Aboriginal literacy researchers
Ningwakwe Priscilla George and Sally
Gaikezheyongai gave keynote
presentations. Lillian McGregor, Jacqui
LaValley, Grafton Antone, Jan Longboat,
and Joe Paquette provided a roundtable of
Elders and teachers. Fourteen practitioners
presented on a broad range of topics related to
barriers and supports in literacy, ranging from
“Healing the Spirit” to “Deaf Literacy”.
Culturally appropriate practice is
flexible and effective because it
reframes Aboriginal perspectives in a
The presenters, Elders and teachers who
participated in the symposium were invited to a
one-day follow-up workshop in mid-October 2002.
Significantly, these gatherings created forums for
Aboriginal literacy practitioners to come together
and discuss issues that would enhance literacy for
the learners in Aboriginal programs. These
gatherings were also a way to encourage, enhance,
recognize and validate practitioners’
accomplishments. Practitioners were able to develop
teaching methods, practices and administrative
processes and share their findings from the literacy
Four clear and consistent findings came out of the
interviews, symposium and follow-up meeting. First,
there was complete agreement from practitioners that
(a) Aboriginal literacy comprises a distinct, culturally-appropriate
and wholistic perspective on literacy; and
(b) a proactive response to this wholistic perspective
needs to be taken.
Secondly, practitioners agreed that there
single type of Aboriginal literacy program or “best
practice”. Effective and successful programs and
practices are those that learners perceive to be
directly relevant to their own environments and
cultural traditions. Consequently, effective and
successful programs are those in which learners are
motivated to participate.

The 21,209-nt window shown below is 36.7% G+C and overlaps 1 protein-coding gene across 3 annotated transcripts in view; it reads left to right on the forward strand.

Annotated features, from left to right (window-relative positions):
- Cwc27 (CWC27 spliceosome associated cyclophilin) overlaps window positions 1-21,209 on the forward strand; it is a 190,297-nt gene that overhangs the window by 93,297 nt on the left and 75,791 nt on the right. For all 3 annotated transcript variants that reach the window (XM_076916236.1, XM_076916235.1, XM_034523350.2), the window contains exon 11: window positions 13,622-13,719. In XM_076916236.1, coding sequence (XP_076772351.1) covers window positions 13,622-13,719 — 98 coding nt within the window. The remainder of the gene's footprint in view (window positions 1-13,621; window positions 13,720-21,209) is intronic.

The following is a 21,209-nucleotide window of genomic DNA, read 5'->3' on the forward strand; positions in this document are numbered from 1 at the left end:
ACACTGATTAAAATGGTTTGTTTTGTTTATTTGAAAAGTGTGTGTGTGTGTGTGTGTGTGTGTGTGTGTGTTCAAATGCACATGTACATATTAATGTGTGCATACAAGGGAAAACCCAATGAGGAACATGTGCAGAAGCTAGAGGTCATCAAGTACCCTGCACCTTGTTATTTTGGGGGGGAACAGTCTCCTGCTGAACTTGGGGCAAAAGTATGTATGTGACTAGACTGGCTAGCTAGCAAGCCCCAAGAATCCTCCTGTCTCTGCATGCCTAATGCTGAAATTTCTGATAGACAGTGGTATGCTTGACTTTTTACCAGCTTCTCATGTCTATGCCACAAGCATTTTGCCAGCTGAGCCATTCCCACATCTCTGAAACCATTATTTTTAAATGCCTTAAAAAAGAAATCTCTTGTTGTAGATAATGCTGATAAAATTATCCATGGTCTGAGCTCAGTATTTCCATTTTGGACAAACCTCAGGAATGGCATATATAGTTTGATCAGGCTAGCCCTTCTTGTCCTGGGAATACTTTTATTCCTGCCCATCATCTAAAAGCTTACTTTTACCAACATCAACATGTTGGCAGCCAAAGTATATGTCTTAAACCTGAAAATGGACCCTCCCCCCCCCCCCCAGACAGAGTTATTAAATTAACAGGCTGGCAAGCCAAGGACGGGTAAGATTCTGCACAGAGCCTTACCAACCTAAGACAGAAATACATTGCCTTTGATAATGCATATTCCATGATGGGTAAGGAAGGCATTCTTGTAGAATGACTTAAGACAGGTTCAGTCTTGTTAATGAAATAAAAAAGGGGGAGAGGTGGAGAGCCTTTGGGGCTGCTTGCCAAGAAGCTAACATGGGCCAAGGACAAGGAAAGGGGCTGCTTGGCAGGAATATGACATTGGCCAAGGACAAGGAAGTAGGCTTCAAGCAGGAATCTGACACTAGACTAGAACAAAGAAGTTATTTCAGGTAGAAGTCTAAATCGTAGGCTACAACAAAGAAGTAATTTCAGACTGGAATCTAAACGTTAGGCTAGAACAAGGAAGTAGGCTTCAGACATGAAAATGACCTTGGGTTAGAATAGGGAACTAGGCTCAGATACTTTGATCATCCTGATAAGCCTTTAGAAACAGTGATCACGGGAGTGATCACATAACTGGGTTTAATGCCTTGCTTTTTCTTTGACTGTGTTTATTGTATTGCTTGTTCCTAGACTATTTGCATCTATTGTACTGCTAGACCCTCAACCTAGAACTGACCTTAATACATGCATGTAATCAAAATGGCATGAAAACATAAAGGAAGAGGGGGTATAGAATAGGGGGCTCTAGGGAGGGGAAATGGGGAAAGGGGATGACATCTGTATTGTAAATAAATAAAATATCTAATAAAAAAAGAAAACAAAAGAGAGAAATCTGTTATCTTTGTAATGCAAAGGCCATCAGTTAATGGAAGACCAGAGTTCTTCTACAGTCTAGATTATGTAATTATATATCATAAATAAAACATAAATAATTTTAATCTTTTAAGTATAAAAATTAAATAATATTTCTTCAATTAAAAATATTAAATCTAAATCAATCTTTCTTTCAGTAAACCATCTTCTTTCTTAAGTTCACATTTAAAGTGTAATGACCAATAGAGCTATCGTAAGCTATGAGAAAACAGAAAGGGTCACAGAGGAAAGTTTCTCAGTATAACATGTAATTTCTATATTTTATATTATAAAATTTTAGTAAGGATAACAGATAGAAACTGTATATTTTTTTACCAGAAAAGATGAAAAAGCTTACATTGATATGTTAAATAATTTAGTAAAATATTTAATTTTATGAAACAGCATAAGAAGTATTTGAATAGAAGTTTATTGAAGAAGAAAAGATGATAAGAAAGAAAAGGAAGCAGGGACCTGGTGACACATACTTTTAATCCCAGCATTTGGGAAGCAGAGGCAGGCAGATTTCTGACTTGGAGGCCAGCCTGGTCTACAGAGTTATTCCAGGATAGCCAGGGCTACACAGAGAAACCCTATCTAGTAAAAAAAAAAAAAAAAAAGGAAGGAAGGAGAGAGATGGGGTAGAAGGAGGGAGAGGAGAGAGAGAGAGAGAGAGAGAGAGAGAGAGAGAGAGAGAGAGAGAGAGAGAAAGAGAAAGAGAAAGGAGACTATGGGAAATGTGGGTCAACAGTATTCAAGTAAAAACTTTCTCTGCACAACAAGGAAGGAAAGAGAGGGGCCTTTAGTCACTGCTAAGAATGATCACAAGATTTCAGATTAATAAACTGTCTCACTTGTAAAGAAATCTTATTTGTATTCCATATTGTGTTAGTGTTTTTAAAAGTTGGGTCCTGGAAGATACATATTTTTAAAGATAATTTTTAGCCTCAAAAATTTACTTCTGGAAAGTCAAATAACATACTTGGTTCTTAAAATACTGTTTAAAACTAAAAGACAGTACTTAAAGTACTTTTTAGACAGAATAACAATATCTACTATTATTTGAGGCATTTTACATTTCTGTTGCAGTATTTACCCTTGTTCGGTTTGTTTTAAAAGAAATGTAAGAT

Practitioners stated that culturally appropriate practice is flexible and
effective because it reframes
Aboriginal perspectives in a positive light. As long
as funding arrangements are predicated on
governmental criteria-based outcome objectives that
do not take Aboriginal cultural perspectives into
account, culturally appropriate practice cannot be
recognized and achieved.
Practitioners also observed that there
was very little understanding of, or funding support for,
Aboriginal adult literacy programs that include
intergene rational literacy participation and practices
Finally, practitioners described Aboriginal
literacy as distinct from mainstream literacy in that it
reflects Aboriginal worldviews in two particular
ways. The first is the intergenerational or
multigenerational expression of Aboriginal literacy
which includes how literacy extends to all areas of life. The
second is the particular learning process by which teachers become learners
become teachers. As Cajete (1994) describes it, this
learning “unfolded through mutual, reciprocal
relationships between one’s social group and the
natural world... involved all dimensions of one’s
being, while providing both personal development
and technical skills through participation in
community life.” Practitioners, learners and their
families need this approach to achieve their place as
respected and contributing members of both
Aboriginal and Canadian society.
We must continue the work of our earlier
visionaries by exploring and building connections
between Aboriginal literacy, healing, community
development and self-determination.
Eileen Antone is a member of the Oneida of the
Thames First Nation. She is a faculty member in the department of Adult
Education and Counselling Psychology at the Ontario Institute for
Studies in Education, University of Toronto (OISE/UT). Dr. Antone also
works with the university’s Transitional Year Program assisting Aboriginal
students to achieve university studies.
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on Learning Experiences of all Onyota’a:ka. Toronto: Unpublished
Thesis-University of Toronto.